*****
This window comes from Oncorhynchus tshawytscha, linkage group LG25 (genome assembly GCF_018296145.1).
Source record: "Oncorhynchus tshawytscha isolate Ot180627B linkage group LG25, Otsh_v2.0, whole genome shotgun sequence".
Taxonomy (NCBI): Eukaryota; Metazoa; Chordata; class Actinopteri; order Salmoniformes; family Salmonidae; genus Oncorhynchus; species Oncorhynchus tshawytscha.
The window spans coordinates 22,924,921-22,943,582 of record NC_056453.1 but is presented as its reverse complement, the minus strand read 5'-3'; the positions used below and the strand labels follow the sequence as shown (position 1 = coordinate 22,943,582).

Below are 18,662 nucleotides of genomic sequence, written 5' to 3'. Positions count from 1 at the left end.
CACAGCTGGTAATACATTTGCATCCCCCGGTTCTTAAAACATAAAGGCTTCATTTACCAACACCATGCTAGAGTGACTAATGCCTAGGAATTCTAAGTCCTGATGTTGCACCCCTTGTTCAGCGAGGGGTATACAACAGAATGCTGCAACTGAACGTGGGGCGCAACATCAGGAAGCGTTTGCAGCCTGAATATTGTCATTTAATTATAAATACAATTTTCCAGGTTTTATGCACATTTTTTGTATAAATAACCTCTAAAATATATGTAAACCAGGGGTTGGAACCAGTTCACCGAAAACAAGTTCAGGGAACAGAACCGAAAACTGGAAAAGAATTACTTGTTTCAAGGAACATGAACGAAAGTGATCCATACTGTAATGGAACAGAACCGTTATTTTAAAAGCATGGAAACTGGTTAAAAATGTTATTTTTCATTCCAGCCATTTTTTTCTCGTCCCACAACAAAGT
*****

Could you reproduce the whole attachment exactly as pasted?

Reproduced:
This window comes from Oncorhynchus tshawytscha, linkage group LG25 (genome assembly GCF_018296145.1).
Source record: "Oncorhynchus tshawytscha isolate Ot180627B linkage group LG25, Otsh_v2.0, whole genome shotgun sequence".
Taxonomy (NCBI): Eukaryota; Metazoa; Chordata; class Actinopteri; order Salmoniformes; family Salmonidae; genus Oncorhynchus; species Oncorhynchus tshawytscha.
The window spans coordinates 22,924,921-22,943,582 of record NC_056453.1 but is presented as its reverse complement, the minus strand read 5'-3'; the positions used below and the strand labels follow the sequence as shown (position 1 = coordinate 22,943,582).

Below are 18,662 nucleotides of genomic sequence, written 5' to 3'. Positions count from 1 at the left end.
CACAGCTGGTAATACATTTGCATCCCCCGGTTCTTAAAACATAAAGGCTTCATTTACCAACACCATGCTAGAGTGACTAATGCCTAGGAATTCTAAGTCCTGATGTTGCACCCCTTGTTCAGCGAGGGGTATACAACAGAATGCTGCAACTGAACGTGGGGCGCAACATCAGGAAGCGTTTGCAGCCTGAATATTGTCATTTAATTATAAATACAATTTTCCAGGTTTTATGCACATTTTTTGTATAAATAACCTCTAAAATATATGTAAACCAGGGGTTGGAACCAGTTCACCGAAAACAAGTTCAGGGAACAGAACCGAAAACTGGAAAAGAATTACTTGTTTCAAGGAACATGAACGAAAGTGATCCATACTGTAATGGAACAGAACCGTTATTTTAAAAGCATGGAAACTGGTTAAAAATGTTATTTTTCATTCCAGCCATTTTTTTCTCGTCCCACAACAAAGT